Jamisons Seasons Hunt in the Judith Country
It was some weeks since reported that Mr. J. A. Jamison, the Irish
tourist and sportsman, had concluded his seasons hunt and taken his
departure for the Pacific Coast. This was a mistake growing out of the circumstance
of the delivery here and expressage at the time of many trophies of the
chase. Mr. Jamison and his cousin, Mr. J. A. Haig, of Fifeshire,
Scotland, who joined the field camp in July last, have just arrived back
from t he scene of their hunting exploits and the two gentlemen are tarrying
a few days with their Helena friends. An account of the several months
sport, condensed in very brief form, will show something of its attendant
success. Mr. Jamisons party, composed of himself, body servant, and
the trusty frontiersmen Elwell and Fisher, who had similarly served
him before, took to the field on the 12th of June. The first camp was established
on the Judith river near its source and within a few miles of the recent
new gold discoveries. Here a stop of six weeks was made. Subsequently camps
were established on Cottonwood, Flat Willow and other creeks further east
and more remote from the intrusion of the aggressive explorer and settler.
Game everywhere was abundant. Rifle practice never flagged for want of something
royal to shoot at. Buffalo, elk, bear, deer, antelope, mountain lion, lynx,
wild-cat, not to speak of smaller game, are numbered in the list of the
grand catch. In the trophy exhibit are magnificent sets of elk
and deer antlers, buffalo heads, bear and other robes. In bear alone twenty-eight
animals were killed, most of them grizzlies. The largest of these was a
monster estimated to weigh 1,200 pounds. The robe, neatly preserved, measures
eight feet three inches from nose to rump. Other measurements of the beast
when slain showed thirty-nine inches around the head below the ears and
thirty-three inch girth of forearm. This animal Mr. Jamisons rifle
brought down at or near the head of Big Spring Creek. Mr. Haig, a young
graduate of Trinity College, appears to have likewise shown himself a resolute
hunter and a clever shot, having a fine collection of game regalia to prove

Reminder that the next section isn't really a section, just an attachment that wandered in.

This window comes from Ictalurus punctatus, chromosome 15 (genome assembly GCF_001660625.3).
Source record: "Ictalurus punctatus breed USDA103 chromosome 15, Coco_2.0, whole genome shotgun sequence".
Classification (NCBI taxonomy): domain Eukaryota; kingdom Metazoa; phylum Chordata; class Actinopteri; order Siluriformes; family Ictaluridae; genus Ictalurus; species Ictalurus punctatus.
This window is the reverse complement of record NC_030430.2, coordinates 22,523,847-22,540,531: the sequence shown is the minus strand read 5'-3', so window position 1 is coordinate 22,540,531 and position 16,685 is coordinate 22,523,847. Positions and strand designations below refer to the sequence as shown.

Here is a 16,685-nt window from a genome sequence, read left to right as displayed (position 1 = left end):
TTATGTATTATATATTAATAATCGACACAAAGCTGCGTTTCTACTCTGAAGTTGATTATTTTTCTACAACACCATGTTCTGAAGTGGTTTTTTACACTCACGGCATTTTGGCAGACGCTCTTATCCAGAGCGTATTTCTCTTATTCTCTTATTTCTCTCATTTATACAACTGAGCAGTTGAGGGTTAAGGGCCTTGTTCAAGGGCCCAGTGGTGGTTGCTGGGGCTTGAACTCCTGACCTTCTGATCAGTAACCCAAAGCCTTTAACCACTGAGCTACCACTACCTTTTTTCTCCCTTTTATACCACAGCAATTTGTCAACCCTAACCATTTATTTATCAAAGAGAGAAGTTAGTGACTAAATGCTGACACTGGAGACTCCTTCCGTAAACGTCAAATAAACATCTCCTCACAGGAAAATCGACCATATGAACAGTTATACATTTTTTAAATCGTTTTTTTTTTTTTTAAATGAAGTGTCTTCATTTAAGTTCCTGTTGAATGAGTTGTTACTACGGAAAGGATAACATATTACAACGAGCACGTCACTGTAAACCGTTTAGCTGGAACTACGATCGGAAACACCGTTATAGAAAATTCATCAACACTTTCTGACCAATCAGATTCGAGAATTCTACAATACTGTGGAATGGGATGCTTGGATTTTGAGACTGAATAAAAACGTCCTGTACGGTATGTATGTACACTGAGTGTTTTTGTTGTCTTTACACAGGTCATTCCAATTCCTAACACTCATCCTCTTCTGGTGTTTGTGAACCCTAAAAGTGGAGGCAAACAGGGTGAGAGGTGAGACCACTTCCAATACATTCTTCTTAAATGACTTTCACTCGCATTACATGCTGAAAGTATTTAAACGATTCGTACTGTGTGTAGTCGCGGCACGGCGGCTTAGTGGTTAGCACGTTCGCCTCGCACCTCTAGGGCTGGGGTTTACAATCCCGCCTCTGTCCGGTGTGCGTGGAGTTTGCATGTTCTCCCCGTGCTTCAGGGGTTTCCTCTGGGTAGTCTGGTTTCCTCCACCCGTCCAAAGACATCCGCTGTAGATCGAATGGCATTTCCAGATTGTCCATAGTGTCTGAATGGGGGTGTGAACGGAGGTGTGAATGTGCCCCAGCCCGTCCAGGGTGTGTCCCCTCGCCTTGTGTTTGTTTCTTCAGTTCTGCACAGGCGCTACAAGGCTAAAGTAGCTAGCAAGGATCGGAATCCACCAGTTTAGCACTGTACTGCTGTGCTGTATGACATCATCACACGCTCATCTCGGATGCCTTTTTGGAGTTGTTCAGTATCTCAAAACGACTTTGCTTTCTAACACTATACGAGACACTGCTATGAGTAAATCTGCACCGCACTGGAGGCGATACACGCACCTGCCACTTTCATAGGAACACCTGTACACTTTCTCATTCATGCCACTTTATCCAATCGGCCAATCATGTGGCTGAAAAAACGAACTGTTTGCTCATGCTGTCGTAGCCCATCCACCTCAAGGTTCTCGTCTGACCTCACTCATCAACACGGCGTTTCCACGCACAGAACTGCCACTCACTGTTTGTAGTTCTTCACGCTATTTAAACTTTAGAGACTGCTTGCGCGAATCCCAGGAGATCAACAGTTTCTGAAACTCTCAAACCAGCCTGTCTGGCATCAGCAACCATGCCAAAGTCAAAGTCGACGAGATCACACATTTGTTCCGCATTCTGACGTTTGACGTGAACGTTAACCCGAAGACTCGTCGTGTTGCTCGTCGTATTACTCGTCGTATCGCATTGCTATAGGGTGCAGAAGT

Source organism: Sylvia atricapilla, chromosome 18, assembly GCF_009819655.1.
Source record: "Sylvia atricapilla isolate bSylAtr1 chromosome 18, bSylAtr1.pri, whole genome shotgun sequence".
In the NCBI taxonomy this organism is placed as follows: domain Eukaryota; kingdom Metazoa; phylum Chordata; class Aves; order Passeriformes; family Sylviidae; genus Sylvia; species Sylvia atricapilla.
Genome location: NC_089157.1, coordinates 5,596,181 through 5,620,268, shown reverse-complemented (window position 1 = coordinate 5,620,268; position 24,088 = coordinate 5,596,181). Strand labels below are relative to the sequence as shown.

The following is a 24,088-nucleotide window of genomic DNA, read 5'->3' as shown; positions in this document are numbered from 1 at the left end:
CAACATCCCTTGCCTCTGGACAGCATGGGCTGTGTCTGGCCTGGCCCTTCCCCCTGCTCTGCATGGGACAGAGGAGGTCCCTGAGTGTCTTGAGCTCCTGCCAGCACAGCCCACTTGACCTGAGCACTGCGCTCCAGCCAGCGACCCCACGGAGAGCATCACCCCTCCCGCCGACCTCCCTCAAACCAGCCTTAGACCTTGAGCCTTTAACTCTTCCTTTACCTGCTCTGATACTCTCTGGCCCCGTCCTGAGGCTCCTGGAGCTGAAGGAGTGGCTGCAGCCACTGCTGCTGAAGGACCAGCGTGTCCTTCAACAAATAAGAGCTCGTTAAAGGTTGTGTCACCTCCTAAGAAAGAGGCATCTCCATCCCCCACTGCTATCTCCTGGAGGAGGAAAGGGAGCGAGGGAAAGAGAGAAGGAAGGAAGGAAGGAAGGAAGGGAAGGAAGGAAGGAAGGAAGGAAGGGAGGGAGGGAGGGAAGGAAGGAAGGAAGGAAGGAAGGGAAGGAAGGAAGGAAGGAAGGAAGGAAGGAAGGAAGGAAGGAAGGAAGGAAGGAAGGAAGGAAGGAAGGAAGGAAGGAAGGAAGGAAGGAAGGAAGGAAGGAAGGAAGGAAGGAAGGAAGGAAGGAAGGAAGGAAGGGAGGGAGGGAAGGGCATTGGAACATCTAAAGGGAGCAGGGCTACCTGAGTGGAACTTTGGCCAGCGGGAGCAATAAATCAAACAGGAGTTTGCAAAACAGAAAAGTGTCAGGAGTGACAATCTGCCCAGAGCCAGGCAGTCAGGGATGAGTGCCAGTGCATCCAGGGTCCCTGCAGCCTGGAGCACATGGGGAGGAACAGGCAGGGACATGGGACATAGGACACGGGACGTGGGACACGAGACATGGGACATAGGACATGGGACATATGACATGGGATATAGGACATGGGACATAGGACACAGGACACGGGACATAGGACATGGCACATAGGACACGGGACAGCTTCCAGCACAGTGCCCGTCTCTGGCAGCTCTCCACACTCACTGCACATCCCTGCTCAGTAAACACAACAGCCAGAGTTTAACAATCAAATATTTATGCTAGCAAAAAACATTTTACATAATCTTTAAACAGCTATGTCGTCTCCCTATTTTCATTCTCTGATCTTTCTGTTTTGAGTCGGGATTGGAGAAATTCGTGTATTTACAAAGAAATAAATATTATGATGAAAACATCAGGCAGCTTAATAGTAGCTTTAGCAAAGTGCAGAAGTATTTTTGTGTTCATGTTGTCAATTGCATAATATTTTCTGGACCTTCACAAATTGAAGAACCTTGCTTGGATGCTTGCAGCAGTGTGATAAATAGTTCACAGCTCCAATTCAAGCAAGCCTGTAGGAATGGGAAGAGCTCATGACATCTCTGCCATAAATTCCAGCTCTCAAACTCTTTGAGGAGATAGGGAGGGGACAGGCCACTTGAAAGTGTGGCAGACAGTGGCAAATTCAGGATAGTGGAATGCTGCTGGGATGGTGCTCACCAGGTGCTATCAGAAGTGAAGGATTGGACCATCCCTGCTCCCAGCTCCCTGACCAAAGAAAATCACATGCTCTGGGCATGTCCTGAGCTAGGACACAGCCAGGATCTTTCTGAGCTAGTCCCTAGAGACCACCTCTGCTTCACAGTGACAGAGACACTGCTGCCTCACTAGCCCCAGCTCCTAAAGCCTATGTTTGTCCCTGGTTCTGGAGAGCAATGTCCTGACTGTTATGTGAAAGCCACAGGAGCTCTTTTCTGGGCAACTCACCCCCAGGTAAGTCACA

it. Indians during most of the season have been numerous in the Judith country,
but the hunters camps were never molested. Mr. Jamison expects to
leave Wednesday for California, and will sail from there some time in December
for a tour through Japan and parts of China. Mr. Haig goes also as far as
San Francisco, and after some weeks spent in the Golden State, turns back
across the continent and from New York will sail for Scotland.
Our readers have all heard of Wickes. Few of them, comparatively, have
been there. We travel eighteen miles south to Jefferson City and four
miles west of that place to get there. The road is hard and smooth, and
undulating enough to bring into play different sets of your horses
muscles, and a good team bowles easily along at an eight mile pace. The
diverging route from the Prickly Pear at Jefferson leads into a narrow
valley, down which speeds a clear, cold stream from its mountain source.
On either hand rise smoothly sloped hills, clothed to their tops in the
autumn-browned vesture of succulent bunch grass. At the head of the valley,
or where it parts by prongs, is the town of Wickes. It has a tall environment,
below which it has tucked itself away cosily. There are offices and cottages
and cabins and shops, with occupants for each and all of them. These are
the outgrowth of the enterprise of the Alta Montana Company, whose vast
silver reduction works are reared in the midst and are the chief feature
of the town. It is particularly to examine these works that our visit
is made here. The buildings cover an acres space, the main ones
rising to four and six floors. We have no room here to describe the various
and costly machinery they contain. We remark simply that all the appliances
have been placed in these works to manipulate and treat silver ores by
every process heretofore practically adopted or now in successful use.
Under cover of contiguous roofs is apparently every contrivance for milling,
concentrating, roasting, bleaching, and smelting. Months have been spent
in altering, enlarging and adding to this silver-working caravansary,
at an expense of many thousands of dollars. It is very hive of industry,
and busy hands in every direction are pushing to the close their tasks
in the comoon hurry to get the work in operation.
OUTSIDE THE WORKS PROSPER
We recover ourself and promise not to venture a silver reduction process
description a second time. We take a view outside the reduction works
proper. A little way off is an immense depot for the storage of reserve
supplies of charcoal. A yard and kiln shows where hundreds of thousands
of bricks have been manufactured. Here, too, are piles of clay and other
ingredients for fire brick, and a machine at work pressing the mixed materials
into shape for burning. Long racks of cordwood are on hand, seasoned for
winters use. Teams are hourly arriving and adding their loads to
the accumulation of ore. There is idleness in no direction. No drinking
or intoxication is seen. In place of saloons, which are strictly interdicted,
is a commodious reading-room, handsomely furnished and lighted, with supplies
of newspapers, pictorials and magazines. Here, after the days work,
the employees assemble and pleasantly and profitably spend the evening.
Of a Sunday religious services are held, the reading-room becoming a church.
Rev. Mr. Wickes, nephew of W. W. Wickes, a young man of
brilliant mind, is the worthy and excellent pastor. He has his good wife
and bright little ones with him, sheltered in a neat cottage erected for
their use. It struck us as a specially happy family circle we met at the
lunch table in that cozy mountain home.
The Colorado District - Alta, North Pacific, Gregory, Minnesota, Banner,